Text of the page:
BERLIN -Singapore and Germany are working on an enhanced Defence Cooperation Agreement, and signed a Joint Statement on Cybersecurity Cooperation on Thursday (July 6).
Both countries are also embarking on other new areas of cooperation, such as in research and development for industry 4.0, fintech, and even sports, said Prime Minister Lee Hsien Loong in his remarks to reporters after meeting German Chancellor Angela Merkel at the Federal Chancellery in Berlin.
Mr Lee said he is very happy that both countries have strengthened their cooperation since his last visit in 2015, for the 50th anniversary of diplomatic relations between Singapore and Germany.
Germany and Singapore enjoy a very close partnership, underpinned by broad and deep collaboration, he said. "Most importantly, we are both like-minded on many issues with a shared strategic outlook. We are both strongly committed to an open international trading system, the rule of law and sustainable development."
In the same vein, Dr Merkel said both countries agree on the need to strengthen multilateral ties, and keep trade flows open. This is an area that Singapore has been very successful in throughout its history - opening up to and facing new technological developments, she added.
"As far as our bilateral ties are concerned, it's fair to say they are very close, very friendly indeed. We have been pursuing an open dialogue on foreign policy and security issues, we have excellent economic and trade ties, and we have a very intensive research cooperation," said the chancellor in German.
The deeper cooperation between the countries saw Singapore's Cyber Security Agency and Germany's Federal Foreign Office sign a Joint Declaration on Cybersecurity Cooperation on Thursday. The declaration covers cybersecurity cooperation in key areas including regular information exchanges, joint training and research, and sharing best practices to promote innovation.
Mr Lee said Singapore also looks forward to stepping up defence cooperation with Germany in many areas of mutual interest.
Both countries cooperate closely on defence and security, and Singapore is grateful to Germany for hosting training by the Singapore Armed Forces, he added.
On trade, he said Singapore greatly appreciates Germany's support for the EU-Singapore Free Trade Agreement (EUSFTA), and he hopes the deal will come into force soon.
"It will bring significant benefits to Singapore, to Germany and in face the whole of the EU, and signal clearly our support for international trade," he said.
It will also be "a pathfinder" for an EU-ASEAN FTA, and help draw the two regions even closer together, he added.
The EUSFTA had hit a roadblock in May, when the European Court of Justice ruled that it had to be ratified by the EU's 38 national and regional authorities to come into force.
The path is now clear for that process to be completed, Mr Lee said.
He noted that Singapore and Germany also have strong ties in trade and investment - Germany is the Republic's largest trading partner in the European Union, while Singapore is Germany's largest trading partner in ASEAN. Foreign direct investment from Germany was about S$18.4 billion at the end of 2015.
Singapore companies are making inroads into the areospace and hospitality sectors in Germany, and there are more than 1,600 German companies are based in Singapore.
Major German corporations and Mittelstand - small and medium sized enterprises - are using Singapore as an innovation hub for the advanced manufacturing and digitalisation sectors, Mr Lee noted.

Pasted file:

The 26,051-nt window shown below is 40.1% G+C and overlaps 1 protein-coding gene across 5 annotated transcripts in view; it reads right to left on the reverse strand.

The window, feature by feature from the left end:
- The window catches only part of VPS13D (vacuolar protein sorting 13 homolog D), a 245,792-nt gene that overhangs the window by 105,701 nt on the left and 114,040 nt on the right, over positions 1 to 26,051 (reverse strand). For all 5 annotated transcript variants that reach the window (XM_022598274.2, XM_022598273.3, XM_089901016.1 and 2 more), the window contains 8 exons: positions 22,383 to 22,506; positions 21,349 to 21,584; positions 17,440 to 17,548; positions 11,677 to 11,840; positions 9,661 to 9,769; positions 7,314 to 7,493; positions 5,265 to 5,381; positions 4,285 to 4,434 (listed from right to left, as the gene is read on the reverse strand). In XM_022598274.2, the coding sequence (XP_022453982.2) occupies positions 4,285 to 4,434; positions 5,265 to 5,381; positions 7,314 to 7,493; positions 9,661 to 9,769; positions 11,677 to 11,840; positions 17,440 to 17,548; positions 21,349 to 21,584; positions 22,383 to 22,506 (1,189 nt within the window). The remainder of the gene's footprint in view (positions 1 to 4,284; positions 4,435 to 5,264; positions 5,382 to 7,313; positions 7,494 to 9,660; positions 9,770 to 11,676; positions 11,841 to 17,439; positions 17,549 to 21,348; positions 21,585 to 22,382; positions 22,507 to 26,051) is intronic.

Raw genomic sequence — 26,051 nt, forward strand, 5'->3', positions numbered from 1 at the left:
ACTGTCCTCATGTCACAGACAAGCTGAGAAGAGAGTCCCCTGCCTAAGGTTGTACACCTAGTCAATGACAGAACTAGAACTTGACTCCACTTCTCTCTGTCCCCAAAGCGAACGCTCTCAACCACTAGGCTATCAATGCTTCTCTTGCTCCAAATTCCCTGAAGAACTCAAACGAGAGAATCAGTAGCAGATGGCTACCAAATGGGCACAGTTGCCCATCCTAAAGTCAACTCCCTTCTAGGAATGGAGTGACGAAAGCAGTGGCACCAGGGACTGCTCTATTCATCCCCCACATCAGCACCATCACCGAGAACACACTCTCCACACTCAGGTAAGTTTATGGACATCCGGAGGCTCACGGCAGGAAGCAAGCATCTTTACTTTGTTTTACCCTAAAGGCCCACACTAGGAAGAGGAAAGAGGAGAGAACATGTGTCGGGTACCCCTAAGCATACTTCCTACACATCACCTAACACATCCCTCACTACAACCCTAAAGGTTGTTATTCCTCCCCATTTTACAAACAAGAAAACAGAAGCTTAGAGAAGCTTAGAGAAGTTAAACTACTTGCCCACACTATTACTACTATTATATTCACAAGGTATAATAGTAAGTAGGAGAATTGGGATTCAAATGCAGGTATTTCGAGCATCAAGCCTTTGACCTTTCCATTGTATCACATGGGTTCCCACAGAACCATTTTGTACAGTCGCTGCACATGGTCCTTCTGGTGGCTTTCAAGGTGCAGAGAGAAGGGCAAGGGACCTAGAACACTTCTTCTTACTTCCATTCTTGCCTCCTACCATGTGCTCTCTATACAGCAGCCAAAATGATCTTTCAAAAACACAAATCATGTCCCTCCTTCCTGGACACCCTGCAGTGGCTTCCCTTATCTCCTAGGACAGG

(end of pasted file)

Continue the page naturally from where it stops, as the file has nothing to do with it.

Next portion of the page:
He said he looks forward to launching electronics giant Siemens' Singapore Digitalisation Hub when he visits Munich next week. The hub, which Mr Lee said is the first of its kind globally, will be doing research and development into digitalisation and the internet of things.
Mr Lee also thanked Dr Merkel for inviting Singapore to the Group of 20 (G-20) Leaders' Summit, which takes place in Hamburg on Friday and Saturday.
Singapore is not a member of the G-20, which comprises 19 major countries and the European Union. This will be the seventh time the country has been invited to participate as a representative of the Global Governance Group (3G), an informal group of 30 small and medium-sized countries that Singapore is convenor of, and which aims to promote greater transparency and inclusivity in the G-20 process.
Said Dr Merkel: "I'm delighted that Singapore is invited as a guest to the G-20 Summit meeting. As the chair of the Global Governance Group, Singapore works very much to remind us of the interests of smaller countries and medium-sized countries."
It is thus very important that the G-20 does not only bring together the big countries but also representatives of smaller countries that play an equally important part, she said.
There are many urgent issues on the table at the summit, such as climate change, terrorism, cyber security, and income inequality, as well as many different perspectives and views on how to deal with them, Mr Lee noted.
"Singapore hopes to contribute our perspective and ideas, work with Germany and other countries to push forward the G-20 agenda. And that way we hope we can promote stronger engagement between the G-20 and the wider United Nations membership through the Global Governance Group," he said.
Dr Merkel also thanked Singapore for its role in helping to tackle regional issues like the South China Sea.
When welcoming Mr Lee, Dr Merkel said: "I will never forget that you happened to be my first official visitor and guest when I took office."
Mr Lee noted he was Dr Merkel's guest shortly after she took office in 2005, and he is visiting again to "take our relationship another step forward".
"The chancellor is a good friend, and I greatly value her advice, and her friendship and her insights," he said, before being hosted to lunch by Dr Merkel.